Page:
avoid losing their license for long periods of time.
- The need to maintain smaller rural roads.
- Funding that is being diverted for use by the State Police.
- The impact of a merger between Norfolk Southern and Canadian Pacific
- The cost of responding to Winter Storm Jonas.
- The decline in the department’s Shared Ride appropriation.
- Duplication between the services provided by the Department of
Transportation and the Pennsylvania Turnpike Commission.
Labor and Industry
Senator Mensch discussed the successful SEWN layoff aversion
program, the Office of Vocational Rehabilitation, and shared his thoughts on minimum wage.
During a budget hearing with Secretary of Labor & Industry Kathy Manderino,
members of the Appropriations Committee discussed reforms that impacted her
Department. Other topics discussed during the hearing included:
- The Vocational Rehabilitation Fund and potential changes to the Office
of Vocational Rehabilitation.
- Centers for Independent Living and assistive technology.
- State employment indicators.
- Unemployment Compensation reform/seasonal workers/call center wait
- The Department’s technological deficiencies.
Tuesday, March 1, 2016
Department of General Services
Senator Mensch asked Secretary Curt Topper how they could install
true measurements to effectively control the direction of government and its spending.
Secretary of General Services Curtis Topper was questioned by members of the
Senate Appropriations Committee on what his department is doing to cut costs.
Other areas of questioning focused on:
- An update on security efforts across the Commonwealth and within the
Capitol Complex as well as concerns about facilities within the Capitol that
are in need of constant maintenance.
- The PA Standards Laboratory and whether it is duplicative with other
- Reductions in department manpower, the amount of space the department is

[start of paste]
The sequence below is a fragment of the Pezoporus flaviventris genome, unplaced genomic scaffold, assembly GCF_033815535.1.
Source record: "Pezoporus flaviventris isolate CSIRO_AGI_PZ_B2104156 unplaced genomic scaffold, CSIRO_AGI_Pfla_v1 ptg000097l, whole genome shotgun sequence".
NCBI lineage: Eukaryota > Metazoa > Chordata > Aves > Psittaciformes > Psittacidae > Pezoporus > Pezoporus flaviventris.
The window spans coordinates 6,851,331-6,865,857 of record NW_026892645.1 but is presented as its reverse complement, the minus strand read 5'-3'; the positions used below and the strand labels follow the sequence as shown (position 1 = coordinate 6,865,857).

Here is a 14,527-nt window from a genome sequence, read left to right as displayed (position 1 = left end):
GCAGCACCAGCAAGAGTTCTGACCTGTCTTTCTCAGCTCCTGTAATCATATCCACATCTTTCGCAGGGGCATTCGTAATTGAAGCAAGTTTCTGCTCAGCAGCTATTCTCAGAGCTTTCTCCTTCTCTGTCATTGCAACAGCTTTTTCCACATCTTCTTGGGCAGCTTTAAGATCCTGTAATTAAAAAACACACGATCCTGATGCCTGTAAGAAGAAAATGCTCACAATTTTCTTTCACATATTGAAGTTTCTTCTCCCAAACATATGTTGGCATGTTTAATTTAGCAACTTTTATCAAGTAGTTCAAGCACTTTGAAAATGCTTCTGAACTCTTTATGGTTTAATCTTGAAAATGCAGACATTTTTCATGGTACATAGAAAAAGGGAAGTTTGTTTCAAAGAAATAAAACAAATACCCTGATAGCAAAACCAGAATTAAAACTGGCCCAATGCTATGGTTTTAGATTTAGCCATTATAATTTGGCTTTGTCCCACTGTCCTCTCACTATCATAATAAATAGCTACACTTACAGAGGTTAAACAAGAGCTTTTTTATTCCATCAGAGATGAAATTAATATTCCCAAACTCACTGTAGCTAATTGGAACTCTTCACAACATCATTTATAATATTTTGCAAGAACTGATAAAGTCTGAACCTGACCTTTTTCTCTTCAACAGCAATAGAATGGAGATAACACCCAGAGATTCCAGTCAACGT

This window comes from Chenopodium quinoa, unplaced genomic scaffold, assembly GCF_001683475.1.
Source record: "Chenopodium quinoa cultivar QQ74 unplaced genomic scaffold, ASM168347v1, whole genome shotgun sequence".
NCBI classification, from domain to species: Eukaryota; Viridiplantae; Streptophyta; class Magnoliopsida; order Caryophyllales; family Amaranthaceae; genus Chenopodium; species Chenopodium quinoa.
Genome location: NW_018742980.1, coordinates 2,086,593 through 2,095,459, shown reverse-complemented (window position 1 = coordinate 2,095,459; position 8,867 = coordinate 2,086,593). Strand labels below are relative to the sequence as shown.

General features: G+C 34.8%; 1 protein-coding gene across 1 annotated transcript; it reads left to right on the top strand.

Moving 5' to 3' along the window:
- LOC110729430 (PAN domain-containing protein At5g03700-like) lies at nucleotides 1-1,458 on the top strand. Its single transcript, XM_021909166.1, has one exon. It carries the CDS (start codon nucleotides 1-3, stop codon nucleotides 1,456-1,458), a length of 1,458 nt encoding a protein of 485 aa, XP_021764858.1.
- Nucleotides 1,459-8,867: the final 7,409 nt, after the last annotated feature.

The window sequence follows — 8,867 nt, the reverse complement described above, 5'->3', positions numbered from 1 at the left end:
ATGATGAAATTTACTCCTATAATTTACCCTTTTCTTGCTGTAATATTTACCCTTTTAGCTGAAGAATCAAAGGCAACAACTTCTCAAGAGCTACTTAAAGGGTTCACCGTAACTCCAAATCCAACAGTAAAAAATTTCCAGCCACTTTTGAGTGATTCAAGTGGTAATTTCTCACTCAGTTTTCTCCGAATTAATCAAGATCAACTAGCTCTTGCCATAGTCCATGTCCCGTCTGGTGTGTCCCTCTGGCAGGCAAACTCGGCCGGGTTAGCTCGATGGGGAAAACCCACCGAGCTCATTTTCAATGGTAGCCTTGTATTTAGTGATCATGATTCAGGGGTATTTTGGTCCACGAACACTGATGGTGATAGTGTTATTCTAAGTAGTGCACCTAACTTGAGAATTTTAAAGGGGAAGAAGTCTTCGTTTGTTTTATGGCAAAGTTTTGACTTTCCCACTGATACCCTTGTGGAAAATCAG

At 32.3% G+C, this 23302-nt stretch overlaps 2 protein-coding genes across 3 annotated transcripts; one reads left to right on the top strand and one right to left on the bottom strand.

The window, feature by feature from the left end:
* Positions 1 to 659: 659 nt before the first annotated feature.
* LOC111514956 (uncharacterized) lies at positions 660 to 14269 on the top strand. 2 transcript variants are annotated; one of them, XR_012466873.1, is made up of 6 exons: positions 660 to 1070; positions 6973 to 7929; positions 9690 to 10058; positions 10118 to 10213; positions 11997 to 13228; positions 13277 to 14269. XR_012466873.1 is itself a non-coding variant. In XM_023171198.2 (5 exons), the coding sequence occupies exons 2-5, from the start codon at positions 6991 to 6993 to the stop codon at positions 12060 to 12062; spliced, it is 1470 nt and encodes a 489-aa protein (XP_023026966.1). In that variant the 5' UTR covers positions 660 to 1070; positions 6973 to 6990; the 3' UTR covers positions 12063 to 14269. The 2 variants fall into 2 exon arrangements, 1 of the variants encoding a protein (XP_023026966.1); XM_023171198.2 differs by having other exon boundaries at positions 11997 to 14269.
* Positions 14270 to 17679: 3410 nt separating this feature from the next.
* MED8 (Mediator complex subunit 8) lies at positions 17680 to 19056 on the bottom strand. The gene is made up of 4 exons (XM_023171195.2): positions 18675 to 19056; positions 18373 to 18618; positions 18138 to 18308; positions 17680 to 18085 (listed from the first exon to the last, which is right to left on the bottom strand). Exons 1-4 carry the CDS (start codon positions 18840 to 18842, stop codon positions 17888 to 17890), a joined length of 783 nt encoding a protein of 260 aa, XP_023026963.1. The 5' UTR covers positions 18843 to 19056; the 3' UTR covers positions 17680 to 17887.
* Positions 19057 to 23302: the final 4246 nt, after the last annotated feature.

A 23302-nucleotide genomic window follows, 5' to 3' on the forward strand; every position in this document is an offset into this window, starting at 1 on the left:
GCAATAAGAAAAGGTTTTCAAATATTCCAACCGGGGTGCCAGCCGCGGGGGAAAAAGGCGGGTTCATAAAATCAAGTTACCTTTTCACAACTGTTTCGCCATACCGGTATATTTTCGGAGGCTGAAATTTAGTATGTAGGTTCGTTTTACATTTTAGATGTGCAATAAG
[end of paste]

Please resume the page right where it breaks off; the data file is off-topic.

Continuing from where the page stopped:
now using, and an ongoing effort to reduce vacant state property to save tax
- The need to improve and better implement technology to cut costs and be
- The use of natural gas in state buildings to save money.
- The sale of the State Hospital in Harrisburg, where employees who
previously worked there will go and what costs will be realized.
- Leasing state vehicles, including reimbursement rates, the cost to
maintain and insure leased vehicles and whether they are cost-effective
- Developing new approaches in dealing with the fiscal challenges facing
Department of Aging
Senator Mensch asked if any progress had been made by the
Aging Department in regards to the recommendations made by the Alzheimer's Task Force.
Secretary of Aging Teresa Osborne discussed the state services provided to
the 2.7 million Pennsylvanians over the age of 60 during a budget hearing on her
Department with the Senate Appropriations Committee. Topics discussed during the
- Services provided by senior centers and Area Agencies on Aging.
- PennCare and home- and community-based services.
- Decreasing Lottery reserve funds.
- Support and demand for PACE/PACENET and prices charged for drugs.
- Increasing the retirement age.
- The property tax burden on senior citizens.
- The growing impact of Alzheimer’s disease.
- Lottery machines in state stores.
Secretary of Agriculture Russell Redding discussed the Governor’s proposed